My sister Joanne serves on the Board of the Buffalo Olmsted Parks Conservancy. She and I chaired the annual Gala this year and were proud to support the Olmsted-designed parks in Buffalo with a theme of “A Park is a Work of Art.” For the Conservancy it was a year of rebuilding, rebranding and rebooting at the Conservancy, and we are happy we could help with this with the support of so many friends and colleagues who made this Gala one of the best and most original at Riverside Park. The funds both the Gala and the Gift Gathering Happy Hour raised will help maintain Olmsted and Vaux’s vision from 1868, which includes caring for 6 parks, 7 parkways and 8 landscaped circles that total 850 acres. While 40% of their funding comes from the City of Buffalo, the remaining 60% comes from members, donors, corporate sponsors, a wide variety of foundations and organizations, and 1,000+ volunteers. The Revival of the 500 Block of Main Street
My Forester has a new parking lot on the newly opened Main Street in downtown Buffalo.

My Forester has a new parking spot on the newly opened Main Street in downtown Buffalo.

Finally, after two years of construction, the construction equipment outside my window is gone, my block is open to traffic after 30 years, restaurants and shops are opening and I can park in front of my door to unload groceries! We have trees again and parking spots, bollards that light up at night. What was a desolate embarrassment to Buffalo for decades, is the hottest new block in the city. I wasn’t quite sure I would make it through the two years of construction and now I find myself in the midst of a downtown truly being reactivated when I just may need to make a decision about moving to New York City. But as a friend would say, those are first world problems and 2016 will make it all clearer. In the meantime the cats and I enjoy suddenly find ourselves being back in a true urban environment. And if you’d like to “subscribe” or follow my blog, True Green Cities please sign up through the “Subscribe” button at the bottom left of this page. You’ll receive a daily recap when new blogs are posted. Or Sign up for the Feed.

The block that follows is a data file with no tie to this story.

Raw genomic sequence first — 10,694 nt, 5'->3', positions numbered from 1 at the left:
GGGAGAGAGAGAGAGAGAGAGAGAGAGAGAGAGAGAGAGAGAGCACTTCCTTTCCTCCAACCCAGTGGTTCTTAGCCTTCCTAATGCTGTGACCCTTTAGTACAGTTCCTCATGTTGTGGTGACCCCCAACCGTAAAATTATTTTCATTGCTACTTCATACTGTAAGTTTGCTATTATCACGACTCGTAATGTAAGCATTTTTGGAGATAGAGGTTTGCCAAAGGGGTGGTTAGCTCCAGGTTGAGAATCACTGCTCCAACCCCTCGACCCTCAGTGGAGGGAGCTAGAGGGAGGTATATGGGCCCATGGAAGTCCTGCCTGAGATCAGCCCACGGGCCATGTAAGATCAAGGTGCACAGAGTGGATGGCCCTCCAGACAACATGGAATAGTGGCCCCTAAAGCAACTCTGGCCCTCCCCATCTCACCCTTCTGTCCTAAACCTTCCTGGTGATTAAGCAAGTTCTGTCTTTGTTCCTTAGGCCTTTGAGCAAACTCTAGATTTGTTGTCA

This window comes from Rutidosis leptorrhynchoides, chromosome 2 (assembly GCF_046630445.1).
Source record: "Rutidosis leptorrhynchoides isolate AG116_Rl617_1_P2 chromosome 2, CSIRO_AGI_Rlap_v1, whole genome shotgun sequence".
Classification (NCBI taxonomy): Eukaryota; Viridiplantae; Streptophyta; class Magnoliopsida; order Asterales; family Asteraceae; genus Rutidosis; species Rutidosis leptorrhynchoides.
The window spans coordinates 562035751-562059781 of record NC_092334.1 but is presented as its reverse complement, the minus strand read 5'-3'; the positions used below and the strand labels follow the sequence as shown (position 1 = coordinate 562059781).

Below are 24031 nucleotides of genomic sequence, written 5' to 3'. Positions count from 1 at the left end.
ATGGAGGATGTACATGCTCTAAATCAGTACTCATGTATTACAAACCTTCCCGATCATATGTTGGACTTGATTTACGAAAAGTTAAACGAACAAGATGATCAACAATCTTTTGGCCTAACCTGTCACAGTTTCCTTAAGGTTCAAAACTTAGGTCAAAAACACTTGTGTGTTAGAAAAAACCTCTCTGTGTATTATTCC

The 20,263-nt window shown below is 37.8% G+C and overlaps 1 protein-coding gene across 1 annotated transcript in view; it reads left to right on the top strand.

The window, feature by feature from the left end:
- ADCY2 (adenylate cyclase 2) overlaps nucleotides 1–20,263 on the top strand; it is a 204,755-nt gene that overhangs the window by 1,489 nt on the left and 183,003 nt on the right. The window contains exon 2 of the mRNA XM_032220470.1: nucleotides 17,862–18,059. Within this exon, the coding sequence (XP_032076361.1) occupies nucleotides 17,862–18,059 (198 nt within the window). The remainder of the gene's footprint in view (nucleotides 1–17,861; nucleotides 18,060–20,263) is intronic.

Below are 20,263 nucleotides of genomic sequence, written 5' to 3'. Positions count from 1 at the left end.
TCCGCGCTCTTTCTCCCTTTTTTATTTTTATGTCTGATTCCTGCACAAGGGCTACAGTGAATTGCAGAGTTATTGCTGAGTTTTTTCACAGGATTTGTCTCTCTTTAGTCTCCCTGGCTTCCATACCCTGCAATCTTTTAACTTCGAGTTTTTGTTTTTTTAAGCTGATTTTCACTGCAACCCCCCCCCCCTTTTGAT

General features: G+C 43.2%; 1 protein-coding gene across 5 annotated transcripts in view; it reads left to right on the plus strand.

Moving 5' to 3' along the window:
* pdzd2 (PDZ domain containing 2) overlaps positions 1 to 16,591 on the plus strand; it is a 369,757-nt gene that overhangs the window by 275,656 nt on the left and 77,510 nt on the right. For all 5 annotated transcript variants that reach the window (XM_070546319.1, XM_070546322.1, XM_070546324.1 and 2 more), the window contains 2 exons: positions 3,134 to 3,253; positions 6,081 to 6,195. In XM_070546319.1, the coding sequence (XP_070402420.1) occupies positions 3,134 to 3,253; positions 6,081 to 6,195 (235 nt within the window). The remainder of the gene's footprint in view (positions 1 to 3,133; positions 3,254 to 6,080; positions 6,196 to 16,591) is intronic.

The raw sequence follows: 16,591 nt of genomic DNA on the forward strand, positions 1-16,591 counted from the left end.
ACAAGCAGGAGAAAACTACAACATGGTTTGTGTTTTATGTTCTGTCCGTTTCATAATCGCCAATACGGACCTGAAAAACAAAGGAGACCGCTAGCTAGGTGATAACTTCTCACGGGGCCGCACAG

True Green Cities / Chalk, Sidewalks and Restaurants

Chalk Makes a Downtown Block Come Alive
Chalkfest on the 500 Block of Main Street.

Chalkfest on the 500 Block of Main Street.

An annual festival called Chalkfest was held on my block this past weekend. With construction almost complete finally, hundreds of artists and families descended on the 500 Block of Main Street - showing what activity on our street could look like. This is Chalkfest's fourth year, although last year it had to be held on a different street because of the construction. Having our block alive and active from noon-6PM on a Saturday and Sunday reminded me what a real urban neighborhood can be.  A DJ provided music and talk; vendors sold food and crafts; local restaurants opened on the weekend when they're normally closed.  People who rarely come downtown, ventured down and spent the day with their family.  Residents had something to look at and even my cats sat by the windows both days enamored with the activity.  And we residents had something to participate in and walk to.
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A professional artist puts the finishing touches on his rendition of The Avengers with Thor and Loki outside my building.